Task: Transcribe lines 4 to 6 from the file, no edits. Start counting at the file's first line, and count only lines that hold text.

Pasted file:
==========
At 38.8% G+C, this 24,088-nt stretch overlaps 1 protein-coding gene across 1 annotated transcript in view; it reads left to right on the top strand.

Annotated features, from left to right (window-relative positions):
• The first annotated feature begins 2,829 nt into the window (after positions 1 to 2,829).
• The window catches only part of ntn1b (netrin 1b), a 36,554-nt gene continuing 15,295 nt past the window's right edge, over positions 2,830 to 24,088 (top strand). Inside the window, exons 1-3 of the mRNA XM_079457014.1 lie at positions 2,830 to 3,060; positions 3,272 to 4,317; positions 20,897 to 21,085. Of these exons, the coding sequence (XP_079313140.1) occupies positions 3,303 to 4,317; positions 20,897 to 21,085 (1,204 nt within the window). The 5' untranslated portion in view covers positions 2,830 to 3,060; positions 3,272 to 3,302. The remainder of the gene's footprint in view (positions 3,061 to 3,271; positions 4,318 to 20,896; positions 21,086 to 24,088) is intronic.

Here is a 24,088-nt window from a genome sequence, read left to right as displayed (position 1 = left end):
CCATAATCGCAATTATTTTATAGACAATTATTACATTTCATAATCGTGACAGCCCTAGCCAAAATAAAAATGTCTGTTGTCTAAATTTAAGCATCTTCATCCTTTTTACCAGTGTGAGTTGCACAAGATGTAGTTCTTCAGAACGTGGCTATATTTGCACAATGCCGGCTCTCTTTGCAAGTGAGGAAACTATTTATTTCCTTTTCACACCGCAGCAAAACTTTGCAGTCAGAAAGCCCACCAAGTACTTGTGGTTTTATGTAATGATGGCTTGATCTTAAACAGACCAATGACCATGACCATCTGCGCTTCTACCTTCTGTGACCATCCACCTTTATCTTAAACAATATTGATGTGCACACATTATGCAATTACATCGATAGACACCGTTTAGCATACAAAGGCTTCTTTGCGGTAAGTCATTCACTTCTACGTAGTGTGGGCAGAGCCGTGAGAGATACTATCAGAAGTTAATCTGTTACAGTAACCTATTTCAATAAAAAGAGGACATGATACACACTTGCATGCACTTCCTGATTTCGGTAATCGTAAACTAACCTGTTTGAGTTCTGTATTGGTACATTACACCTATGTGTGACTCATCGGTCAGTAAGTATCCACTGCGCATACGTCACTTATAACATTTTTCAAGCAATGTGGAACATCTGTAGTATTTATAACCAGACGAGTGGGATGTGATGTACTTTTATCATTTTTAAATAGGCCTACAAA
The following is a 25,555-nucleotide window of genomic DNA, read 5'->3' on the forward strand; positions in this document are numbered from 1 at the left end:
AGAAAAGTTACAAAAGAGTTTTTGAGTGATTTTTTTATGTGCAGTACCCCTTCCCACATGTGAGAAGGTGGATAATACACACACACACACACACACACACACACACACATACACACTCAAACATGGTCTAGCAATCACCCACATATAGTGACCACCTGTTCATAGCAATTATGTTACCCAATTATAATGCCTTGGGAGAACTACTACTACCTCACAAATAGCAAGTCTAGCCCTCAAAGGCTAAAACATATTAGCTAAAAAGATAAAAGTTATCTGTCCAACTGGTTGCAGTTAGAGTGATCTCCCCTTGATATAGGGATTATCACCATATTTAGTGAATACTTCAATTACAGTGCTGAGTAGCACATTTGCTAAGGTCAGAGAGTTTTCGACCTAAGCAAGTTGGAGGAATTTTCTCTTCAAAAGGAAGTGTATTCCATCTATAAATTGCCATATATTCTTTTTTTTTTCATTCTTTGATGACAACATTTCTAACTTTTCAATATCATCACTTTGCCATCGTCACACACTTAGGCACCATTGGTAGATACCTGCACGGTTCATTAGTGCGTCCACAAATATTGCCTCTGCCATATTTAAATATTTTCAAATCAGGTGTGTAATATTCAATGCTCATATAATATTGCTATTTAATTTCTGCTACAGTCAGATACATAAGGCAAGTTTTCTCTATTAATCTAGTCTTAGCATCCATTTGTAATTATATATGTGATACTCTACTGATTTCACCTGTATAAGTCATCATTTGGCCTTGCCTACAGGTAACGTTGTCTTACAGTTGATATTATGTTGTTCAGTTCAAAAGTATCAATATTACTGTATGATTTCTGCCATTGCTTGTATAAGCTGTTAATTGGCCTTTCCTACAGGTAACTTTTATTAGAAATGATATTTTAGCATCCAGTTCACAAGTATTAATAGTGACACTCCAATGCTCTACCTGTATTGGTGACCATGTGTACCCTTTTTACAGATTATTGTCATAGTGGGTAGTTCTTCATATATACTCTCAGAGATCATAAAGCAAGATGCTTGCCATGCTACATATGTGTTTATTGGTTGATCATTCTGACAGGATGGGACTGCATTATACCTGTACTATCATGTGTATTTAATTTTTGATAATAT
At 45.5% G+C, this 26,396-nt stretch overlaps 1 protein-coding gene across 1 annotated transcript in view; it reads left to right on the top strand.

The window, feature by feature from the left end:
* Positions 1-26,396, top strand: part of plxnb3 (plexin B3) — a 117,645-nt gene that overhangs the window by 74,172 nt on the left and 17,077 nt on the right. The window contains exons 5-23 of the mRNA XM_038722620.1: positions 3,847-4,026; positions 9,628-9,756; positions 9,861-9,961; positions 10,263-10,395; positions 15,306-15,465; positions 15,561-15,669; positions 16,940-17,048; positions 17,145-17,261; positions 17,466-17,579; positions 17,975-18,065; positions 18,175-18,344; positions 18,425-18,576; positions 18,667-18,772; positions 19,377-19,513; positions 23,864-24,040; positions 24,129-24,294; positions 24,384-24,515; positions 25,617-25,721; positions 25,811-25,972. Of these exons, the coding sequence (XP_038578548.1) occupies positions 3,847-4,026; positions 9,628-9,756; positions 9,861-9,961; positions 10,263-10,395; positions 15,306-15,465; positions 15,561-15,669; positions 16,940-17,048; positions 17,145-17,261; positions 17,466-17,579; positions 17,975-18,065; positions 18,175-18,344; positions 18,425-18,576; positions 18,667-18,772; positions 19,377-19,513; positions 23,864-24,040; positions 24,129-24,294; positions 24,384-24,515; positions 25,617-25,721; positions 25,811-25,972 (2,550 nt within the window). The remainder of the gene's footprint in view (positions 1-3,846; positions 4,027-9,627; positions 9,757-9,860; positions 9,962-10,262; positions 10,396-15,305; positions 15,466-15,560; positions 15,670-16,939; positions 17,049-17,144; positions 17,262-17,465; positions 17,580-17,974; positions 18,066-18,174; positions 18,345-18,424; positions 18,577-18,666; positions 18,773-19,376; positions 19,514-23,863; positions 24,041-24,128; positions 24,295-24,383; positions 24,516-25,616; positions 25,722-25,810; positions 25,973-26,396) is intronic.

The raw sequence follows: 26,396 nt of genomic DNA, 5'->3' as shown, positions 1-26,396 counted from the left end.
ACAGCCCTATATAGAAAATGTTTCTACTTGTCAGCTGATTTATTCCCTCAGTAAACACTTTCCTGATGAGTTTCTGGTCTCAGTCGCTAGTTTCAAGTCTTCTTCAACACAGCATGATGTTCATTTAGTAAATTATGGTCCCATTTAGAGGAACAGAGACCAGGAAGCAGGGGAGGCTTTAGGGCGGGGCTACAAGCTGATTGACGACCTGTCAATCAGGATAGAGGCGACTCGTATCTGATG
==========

• The window catches only part of ntn1b (netrin 1b), a 36,554-nt gene continuing 15,295 nt past the window's right edge, over positions 2,830 to 24,088 (top strand). Inside the window, exons 1-3 of the mRNA XM_079457014.1 lie at positions 2,830 to 3,060; positions 3,272 to 4,317; positions 20,897 to 21,085. Of these exons, the coding sequence (XP_079313140.1) occupies positions 3,303 to 4,317; positions 20,897 to 21,085 (1,204 nt within the window). The 5' untranslated portion in view covers positions 2,830 to 3,060; positions 3,272 to 3,302. The remainder of the gene's footprint in view (positions 3,061 to 3,271; positions 4,318 to 20,896; positions 21,086 to 24,088) is intronic.

Here is a 24,088-nt window from a genome sequence, read left to right as displayed (position 1 = left end):
CCATAATCGCAATTATTTTATAGACAATTATTACATTTCATAATCGTGACAGCCCTAGCCAAAATAAAAATGTCTGTTGTCTAAATTTAAGCATCTTCATCCTTTTTACCAGTGTGAGTTGCACAAGATGTAGTTCTTCAGAACGTGGCTATATTTGCACAATGCCGGCTCTCTTTGCAAGTGAGGAAACTATTTATTTCCTTTTCACACCGCAGCAAAACTTTGCAGTCAGAAAGCCCACCAAGTACTTGTGGTTTTATGTAATGATGGCTTGATCTTAAACAGACCAATGACCATGACCATCTGCGCTTCTACCTTCTGTGACCATCCACCTTTATCTTAAACAATATTGATGTGCACACATTATGCAATTACATCGATAGACACCGTTTAGCATACAAAGGCTTCTTTGCGGTAAGTCATTCACTTCTACGTAGTGTGGGCAGAGCCGTGAGAGATACTATCAGAAGTTAATCTGTTACAGTAACCTATTTCAATAAAAAGAGGACATGATACACACTTGCATGCACTTCCTGATTTCGGTAATCGTAAACTAACCTGTTTGAGTTCTGTATTGGTACATTACACCTATGTGTGACTCATCGGTCAGTAAGTATCCACTGCGCATACGTCACTTATAACATTTTTCAAGCAATGTGGAACATCTGTAGTATTTATAACCAGACGAGTGGGATGTGATGTACTTTTATCATTTTTAAATAGGCCTACAAA